The use of biomarkers for assessing effects of pollutant stress on fish species from a tropical river in Southeastern Brazil

Claudio Nona Morado, Francisco Gerson Araújo, Iracema David Gomes


Biomarkers are measurements within an organism that respond to environmental effects and are used as tools in bioassessment programs since they reflect physiological changes induced by exposure to pollutants. The hepatosomatic index (HSI) and the condition factor (CF) in three fish species Geophagus brasiliensis, Hypostomus affinis and Hypostomus auroguttatus were used to assess effects of pollutant stress in a tropical river during two seasons (dry and wet). Fish from the least disturbed sites had the lowest condition factor (CF) and the lowest HSI, whereas those from sites near pollutant discharges had the highest CF and HSI. Higher HSI and lower CF occurred during the dry season. It is suggested that species adapted to stressful conditions take advantage on food availability from organic loads or unoccupied niches by lesser tolerant species, increasing CF. We concluded that higher HSI values were directly associated with environmental stress whereas the higher CF values are related to availability of food resources derived from organic loads or other sources. CF and HSI are simple and cost-effective, thus suitable as routine screening tools in pollution monitoring, but caution should be taken in relating changes in physiological measurements and any specific pollutant to prevent misinterpretation.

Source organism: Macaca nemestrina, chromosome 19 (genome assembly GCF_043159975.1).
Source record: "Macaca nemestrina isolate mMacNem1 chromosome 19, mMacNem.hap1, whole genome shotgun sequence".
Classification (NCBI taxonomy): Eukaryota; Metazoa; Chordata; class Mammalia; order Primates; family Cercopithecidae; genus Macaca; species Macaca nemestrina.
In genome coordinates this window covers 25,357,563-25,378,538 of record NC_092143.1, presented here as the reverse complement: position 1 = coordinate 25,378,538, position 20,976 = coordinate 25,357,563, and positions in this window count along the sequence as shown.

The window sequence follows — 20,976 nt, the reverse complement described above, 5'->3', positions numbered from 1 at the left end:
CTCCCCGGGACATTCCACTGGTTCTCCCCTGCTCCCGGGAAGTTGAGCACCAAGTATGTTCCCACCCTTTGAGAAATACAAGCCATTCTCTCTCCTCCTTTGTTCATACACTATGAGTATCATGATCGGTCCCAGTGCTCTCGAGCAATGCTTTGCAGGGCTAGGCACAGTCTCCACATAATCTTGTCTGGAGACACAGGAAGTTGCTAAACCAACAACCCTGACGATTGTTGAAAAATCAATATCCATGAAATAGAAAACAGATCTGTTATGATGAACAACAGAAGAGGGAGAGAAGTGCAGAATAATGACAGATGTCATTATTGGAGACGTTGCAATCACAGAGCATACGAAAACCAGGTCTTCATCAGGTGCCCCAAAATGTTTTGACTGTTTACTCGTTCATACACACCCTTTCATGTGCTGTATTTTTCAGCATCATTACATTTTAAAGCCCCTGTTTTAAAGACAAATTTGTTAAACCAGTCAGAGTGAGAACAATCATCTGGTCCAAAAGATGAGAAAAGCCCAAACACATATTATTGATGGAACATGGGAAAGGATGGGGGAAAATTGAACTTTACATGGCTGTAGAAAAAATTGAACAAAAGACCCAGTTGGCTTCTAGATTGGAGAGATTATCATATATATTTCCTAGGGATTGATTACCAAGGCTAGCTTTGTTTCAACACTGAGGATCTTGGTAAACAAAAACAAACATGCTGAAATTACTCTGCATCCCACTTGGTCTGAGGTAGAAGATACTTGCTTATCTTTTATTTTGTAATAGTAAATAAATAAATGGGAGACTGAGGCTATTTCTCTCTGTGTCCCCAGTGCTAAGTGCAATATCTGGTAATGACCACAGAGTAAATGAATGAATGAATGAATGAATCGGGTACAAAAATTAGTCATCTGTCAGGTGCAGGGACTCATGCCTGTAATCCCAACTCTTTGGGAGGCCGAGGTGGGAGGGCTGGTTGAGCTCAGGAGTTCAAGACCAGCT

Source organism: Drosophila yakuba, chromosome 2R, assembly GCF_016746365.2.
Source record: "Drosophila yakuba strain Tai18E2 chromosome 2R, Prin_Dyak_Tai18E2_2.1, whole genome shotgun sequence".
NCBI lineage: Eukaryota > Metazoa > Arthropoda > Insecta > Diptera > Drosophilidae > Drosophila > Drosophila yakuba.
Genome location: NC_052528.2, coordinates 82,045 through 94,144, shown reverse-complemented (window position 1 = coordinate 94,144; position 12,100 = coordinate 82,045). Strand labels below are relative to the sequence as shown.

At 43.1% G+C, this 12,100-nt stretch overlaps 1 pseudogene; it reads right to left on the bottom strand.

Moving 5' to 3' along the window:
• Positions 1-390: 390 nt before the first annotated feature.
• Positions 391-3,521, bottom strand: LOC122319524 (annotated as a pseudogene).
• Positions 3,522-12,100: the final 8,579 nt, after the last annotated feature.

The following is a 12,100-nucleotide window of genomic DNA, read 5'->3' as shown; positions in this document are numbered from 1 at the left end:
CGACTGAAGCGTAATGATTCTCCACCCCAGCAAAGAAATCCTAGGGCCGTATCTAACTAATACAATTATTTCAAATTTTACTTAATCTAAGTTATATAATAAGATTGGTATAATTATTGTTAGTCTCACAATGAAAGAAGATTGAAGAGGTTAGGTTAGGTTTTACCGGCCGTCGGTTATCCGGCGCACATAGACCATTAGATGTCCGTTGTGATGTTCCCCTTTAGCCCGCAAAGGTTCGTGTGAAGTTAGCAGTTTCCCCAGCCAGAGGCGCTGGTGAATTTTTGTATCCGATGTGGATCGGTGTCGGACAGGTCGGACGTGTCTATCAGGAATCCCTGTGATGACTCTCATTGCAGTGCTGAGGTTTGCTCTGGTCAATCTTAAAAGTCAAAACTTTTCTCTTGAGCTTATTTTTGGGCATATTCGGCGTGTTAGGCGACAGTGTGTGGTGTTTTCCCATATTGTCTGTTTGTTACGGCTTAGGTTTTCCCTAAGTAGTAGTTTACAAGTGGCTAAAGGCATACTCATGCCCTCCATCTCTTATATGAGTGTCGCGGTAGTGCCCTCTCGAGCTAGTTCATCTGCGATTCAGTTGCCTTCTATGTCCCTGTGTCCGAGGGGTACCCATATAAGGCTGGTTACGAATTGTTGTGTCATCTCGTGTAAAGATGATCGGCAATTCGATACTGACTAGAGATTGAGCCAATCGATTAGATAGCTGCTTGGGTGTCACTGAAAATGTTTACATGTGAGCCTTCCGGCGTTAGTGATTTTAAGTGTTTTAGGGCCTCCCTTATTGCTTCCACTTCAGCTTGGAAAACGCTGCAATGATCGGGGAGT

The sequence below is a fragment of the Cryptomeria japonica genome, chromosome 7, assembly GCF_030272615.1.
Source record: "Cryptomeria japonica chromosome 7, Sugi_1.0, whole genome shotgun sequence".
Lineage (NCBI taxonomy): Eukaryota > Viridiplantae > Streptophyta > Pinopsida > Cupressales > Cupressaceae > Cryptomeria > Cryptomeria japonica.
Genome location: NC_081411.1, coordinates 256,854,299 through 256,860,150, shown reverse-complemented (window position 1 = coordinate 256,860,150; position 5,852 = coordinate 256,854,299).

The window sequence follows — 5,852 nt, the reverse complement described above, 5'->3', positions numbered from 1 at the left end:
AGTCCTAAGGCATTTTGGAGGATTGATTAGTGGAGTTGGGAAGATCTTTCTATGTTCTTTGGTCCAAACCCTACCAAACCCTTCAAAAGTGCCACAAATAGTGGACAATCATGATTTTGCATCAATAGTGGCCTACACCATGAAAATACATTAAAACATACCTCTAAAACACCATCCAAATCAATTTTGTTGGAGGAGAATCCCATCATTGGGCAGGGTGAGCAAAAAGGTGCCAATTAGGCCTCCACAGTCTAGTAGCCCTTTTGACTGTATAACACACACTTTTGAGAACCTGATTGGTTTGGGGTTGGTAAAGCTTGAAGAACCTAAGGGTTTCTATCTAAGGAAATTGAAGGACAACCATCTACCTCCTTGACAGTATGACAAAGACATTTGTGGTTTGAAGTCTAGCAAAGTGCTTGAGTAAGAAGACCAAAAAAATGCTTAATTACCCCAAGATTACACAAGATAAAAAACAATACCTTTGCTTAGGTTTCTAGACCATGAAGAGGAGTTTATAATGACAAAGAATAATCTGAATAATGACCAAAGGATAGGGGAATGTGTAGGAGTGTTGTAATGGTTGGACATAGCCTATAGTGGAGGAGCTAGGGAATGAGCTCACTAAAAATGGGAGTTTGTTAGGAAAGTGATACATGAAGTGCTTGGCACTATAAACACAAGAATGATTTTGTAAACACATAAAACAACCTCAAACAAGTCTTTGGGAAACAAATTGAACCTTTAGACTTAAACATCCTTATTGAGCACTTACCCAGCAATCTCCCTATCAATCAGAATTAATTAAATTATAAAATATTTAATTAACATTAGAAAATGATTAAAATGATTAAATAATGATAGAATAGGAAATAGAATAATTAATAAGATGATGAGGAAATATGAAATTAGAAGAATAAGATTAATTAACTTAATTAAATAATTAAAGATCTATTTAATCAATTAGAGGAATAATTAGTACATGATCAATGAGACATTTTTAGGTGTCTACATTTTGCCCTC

condition factor; hepatosomatic index; fishes; monitoring; rivers.

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ISSN 1679-9283 (impresso) e ISSN 1807-863X (on-line) e-mail:


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